Lawsuit threatened over Salmon Festival crowding

One concert-goer is so upset with this weekend's Salmon Festival in central Newfoundland that she is considering a lawsuit.

Toronto visitor upset with overcrowding, restricted water access

There were many frustrations at Saturday's Salmon Festival about access to water. (CBC )

One concert-goer is so upset with this weekend's Salmon Festival in central Newfoundland that she is considering a class-action lawsuit.

Debbie Dwight drove from Toronto to attend the festival in Grand Falls-Windsor, which featured the Eagles, the Tragically Hip and other acts.

Dwight and her husband bought VIP tickets, which were supposed to have provided prominent seating. Instead, she said it was oversold and unsafe.

"If there had been any incident there last night, there was no way anybody anyone was getting in, and no way that anyone was getting out," Dwight told CBC News.

"The people need to know when they go to a festival like that, that their safety is primary, and it's not just about the bottom line," she said.

Dwight's complaints about overcrowding in the VIP section were reiterated by others in social media, with some saying their experience was ruined as several thousand people were herded into the area.

Many who attended were also upset about long lineups to buy water, and an apparent shortage of water supplies at some points.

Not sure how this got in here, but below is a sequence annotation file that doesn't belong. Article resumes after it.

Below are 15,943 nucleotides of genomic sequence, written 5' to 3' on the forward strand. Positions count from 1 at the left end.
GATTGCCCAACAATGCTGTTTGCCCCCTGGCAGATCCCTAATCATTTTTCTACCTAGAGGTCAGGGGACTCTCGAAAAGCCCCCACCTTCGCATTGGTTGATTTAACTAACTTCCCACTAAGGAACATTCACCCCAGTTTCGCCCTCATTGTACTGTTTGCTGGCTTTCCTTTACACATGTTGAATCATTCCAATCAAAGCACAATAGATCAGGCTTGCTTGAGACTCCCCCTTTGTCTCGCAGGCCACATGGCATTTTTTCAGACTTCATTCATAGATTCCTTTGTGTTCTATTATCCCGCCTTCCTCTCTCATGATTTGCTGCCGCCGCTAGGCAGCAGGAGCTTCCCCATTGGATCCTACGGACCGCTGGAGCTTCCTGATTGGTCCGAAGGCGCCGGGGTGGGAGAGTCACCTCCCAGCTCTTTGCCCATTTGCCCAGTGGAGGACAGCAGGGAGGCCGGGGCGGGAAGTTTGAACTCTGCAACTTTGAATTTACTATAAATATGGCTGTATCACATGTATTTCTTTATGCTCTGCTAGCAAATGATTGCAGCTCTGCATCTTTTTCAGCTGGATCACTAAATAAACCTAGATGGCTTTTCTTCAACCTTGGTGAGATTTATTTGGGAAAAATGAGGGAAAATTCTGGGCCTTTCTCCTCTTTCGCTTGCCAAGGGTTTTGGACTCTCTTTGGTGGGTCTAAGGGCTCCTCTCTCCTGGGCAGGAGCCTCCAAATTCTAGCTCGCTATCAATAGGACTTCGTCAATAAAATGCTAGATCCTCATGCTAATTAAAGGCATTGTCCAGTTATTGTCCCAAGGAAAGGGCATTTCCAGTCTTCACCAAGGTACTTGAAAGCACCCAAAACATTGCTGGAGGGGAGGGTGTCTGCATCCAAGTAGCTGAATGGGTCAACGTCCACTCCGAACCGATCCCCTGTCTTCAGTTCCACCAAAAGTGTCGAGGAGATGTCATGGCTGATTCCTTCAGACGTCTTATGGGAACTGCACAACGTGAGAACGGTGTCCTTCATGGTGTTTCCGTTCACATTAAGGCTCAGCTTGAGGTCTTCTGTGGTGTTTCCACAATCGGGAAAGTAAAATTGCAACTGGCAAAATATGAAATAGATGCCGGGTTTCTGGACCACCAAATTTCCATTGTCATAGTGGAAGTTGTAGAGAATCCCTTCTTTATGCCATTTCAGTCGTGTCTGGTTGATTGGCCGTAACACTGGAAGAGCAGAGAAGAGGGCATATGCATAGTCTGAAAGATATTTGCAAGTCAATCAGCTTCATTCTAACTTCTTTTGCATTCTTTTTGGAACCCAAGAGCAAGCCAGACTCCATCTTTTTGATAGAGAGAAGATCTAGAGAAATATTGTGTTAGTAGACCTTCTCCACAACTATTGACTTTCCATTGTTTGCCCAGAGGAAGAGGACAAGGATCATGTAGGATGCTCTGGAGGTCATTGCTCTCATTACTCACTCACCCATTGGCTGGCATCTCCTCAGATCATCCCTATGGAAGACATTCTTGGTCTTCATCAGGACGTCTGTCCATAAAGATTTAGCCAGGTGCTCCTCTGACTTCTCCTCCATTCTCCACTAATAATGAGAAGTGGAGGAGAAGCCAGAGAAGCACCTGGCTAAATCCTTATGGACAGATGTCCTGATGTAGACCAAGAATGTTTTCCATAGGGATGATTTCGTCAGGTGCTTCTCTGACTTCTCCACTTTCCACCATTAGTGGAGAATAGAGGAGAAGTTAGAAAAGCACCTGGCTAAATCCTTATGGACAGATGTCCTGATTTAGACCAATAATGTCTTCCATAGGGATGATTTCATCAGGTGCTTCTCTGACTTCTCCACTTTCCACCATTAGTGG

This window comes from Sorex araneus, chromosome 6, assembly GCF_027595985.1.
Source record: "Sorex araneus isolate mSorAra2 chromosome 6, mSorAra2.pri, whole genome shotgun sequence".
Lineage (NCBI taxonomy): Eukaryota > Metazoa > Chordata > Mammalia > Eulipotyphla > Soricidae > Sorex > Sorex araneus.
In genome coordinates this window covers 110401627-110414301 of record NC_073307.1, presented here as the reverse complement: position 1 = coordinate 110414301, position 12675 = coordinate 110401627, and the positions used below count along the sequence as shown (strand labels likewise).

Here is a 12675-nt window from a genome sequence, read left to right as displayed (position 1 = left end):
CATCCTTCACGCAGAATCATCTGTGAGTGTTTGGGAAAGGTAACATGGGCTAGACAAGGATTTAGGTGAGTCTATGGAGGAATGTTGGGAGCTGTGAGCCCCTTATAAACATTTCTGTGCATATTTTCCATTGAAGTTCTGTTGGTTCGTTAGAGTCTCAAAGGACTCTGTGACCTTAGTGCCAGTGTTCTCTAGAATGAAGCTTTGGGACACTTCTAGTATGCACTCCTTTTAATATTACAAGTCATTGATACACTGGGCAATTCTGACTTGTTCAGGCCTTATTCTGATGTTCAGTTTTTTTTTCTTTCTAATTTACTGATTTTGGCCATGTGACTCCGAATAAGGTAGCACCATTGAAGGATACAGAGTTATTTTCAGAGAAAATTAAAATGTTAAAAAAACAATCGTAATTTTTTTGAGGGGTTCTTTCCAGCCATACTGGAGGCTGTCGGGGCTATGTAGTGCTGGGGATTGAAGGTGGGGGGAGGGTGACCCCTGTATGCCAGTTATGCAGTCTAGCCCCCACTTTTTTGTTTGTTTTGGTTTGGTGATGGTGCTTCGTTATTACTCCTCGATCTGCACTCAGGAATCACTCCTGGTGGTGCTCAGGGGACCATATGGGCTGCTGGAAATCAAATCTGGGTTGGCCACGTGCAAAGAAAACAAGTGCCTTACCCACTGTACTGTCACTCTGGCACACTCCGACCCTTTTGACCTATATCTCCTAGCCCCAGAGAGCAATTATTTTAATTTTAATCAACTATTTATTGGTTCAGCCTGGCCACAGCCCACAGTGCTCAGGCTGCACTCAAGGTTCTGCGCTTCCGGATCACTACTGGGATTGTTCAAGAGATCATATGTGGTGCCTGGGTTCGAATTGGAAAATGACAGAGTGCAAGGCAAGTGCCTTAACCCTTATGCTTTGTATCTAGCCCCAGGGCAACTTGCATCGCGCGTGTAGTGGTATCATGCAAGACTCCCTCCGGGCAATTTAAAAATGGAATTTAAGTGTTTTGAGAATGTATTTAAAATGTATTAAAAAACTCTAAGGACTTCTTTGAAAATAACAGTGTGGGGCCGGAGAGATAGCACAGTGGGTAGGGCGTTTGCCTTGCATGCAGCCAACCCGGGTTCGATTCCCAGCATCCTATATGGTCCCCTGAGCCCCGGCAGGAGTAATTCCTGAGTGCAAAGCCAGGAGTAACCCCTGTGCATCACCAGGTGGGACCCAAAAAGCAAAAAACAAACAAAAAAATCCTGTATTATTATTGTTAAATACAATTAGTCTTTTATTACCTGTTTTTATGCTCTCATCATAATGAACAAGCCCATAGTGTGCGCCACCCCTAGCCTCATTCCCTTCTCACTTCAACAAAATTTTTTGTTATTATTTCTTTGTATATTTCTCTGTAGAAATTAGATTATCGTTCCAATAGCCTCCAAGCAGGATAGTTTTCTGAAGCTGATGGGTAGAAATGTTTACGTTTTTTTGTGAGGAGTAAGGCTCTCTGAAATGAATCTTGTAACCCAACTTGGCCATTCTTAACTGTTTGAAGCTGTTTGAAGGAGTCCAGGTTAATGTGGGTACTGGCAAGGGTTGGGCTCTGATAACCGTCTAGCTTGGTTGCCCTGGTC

Dwight was astonished to hear announcers tell attendees at the festival to stay hydrated, even amid the lineups.

"Obviously they didn't know there wasn't water to drink," Dwight wrote in a newly created Twitter account, @salmonfestfail.

Dwight said she intended to "poll dissatisfied patrons" for a possible class-action suit against the promoters and the Town of Grand Falls-Windsor.

Dehydration caused medical concerns

A physician who worked in the medical tent said dehydration was an ongoing concern on Saturday, as were problems caused by drinking alcohol in blistering heat. Temperatures soared above 30 C for much of the afternoon.

Dr. Jared Butler said medical staff did what they could to help concertgoers stay hydrated.

"We actually gave up our own supplies throughout the course of the day," he told CBC News Monday.

"All the staff [who] were on site there brought in their own water for themselves, but at the end of the day, I know all my water was given away to people who needed it. So, you do what you can to make sure [those] who need a drink of water can have one."